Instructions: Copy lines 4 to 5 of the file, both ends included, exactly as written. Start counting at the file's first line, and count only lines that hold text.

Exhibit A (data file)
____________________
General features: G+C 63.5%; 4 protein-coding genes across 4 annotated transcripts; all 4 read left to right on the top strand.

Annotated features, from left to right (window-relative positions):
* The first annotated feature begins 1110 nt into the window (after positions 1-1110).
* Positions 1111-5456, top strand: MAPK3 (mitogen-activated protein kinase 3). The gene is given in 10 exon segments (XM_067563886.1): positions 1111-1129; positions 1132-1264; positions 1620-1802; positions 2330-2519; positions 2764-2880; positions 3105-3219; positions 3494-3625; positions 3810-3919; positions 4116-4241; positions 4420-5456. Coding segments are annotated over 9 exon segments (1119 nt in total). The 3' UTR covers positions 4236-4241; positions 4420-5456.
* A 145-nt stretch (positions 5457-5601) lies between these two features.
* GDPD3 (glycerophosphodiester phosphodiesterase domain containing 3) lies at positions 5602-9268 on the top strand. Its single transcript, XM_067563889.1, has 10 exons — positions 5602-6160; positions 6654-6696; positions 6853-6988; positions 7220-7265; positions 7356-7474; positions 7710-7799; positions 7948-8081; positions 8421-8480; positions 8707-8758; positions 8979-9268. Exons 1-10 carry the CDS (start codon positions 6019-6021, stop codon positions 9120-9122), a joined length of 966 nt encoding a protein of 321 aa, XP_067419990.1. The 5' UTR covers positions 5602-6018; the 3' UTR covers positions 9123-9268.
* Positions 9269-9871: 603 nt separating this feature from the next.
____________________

* Positions 1111-5456, top strand: MAPK3 (mitogen-activated protein kinase 3). The gene is given in 10 exon segments (XM_067563886.1): positions 1111-1129; positions 1132-1264; positions 1620-1802; positions 2330-2519; positions 2764-2880; positions 3105-3219; positions 3494-3625; positions 3810-3919; positions 4116-4241; positions 4420-5456. Coding segments are annotated over 9 exon segments (1119 nt in total). The 3' UTR covers positions 4236-4241; positions 4420-5456.
* A 145-nt stretch (positions 5457-5601) lies between these two features.